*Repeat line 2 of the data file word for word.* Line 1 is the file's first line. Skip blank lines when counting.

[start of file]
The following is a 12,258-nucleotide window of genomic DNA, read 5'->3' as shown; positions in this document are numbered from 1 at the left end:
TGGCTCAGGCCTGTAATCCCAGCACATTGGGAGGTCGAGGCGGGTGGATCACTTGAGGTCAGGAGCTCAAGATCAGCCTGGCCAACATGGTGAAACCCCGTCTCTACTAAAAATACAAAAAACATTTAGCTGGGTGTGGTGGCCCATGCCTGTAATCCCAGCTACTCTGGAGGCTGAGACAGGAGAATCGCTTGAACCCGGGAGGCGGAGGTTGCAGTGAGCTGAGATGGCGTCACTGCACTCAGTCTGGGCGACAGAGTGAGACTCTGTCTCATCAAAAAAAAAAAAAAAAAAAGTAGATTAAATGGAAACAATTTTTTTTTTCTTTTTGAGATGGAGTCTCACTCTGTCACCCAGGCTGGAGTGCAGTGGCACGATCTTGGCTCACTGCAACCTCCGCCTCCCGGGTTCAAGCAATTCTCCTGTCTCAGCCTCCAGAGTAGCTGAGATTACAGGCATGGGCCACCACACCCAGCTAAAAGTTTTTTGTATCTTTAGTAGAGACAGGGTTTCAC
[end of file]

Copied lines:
TGGCTCAGGCCTGTAATCCCAGCACATTGGGAGGTCGAGGCGGGTGGATCACTTGAGGTCAGGAGCTCAAGATCAGCCTGGCCAACATGGTGAAACCCCGTCTCTACTAAAAATACAAAAAACATTTAGCTGGGTGTGGTGGCCCATGCCTGTAATCCCAGCTACTCTGGAGGCTGAGACAGGAGAATCGCTTGAACCCGGGAGGCGGAGGTTGCAGTGAGCTGAGATGGCGTCACTGCACTCAGTCTGGGCGACAGAGTGAGACTCTGTCTCATCAAAAAAAAAAAAAAAAAAAGTAGATTAAATGGAAACAATTTTTTTTTTCTTTTTGAGATGGAGTCTCACTCTGTCACCCAGGCTGGAGTGCAGTGGCACGATCTTGGCTCACTGCAACCTCCGCCTCCCGGGTTCAAGCAATTCTCCTGTCTCAGCCTCCAGAGTAGCTGAGATTACAGGCATGGGCCACCACACCCAGCTAAAAGTTTTTTGTATCTTTAGTAGAGACAGGGTTTCAC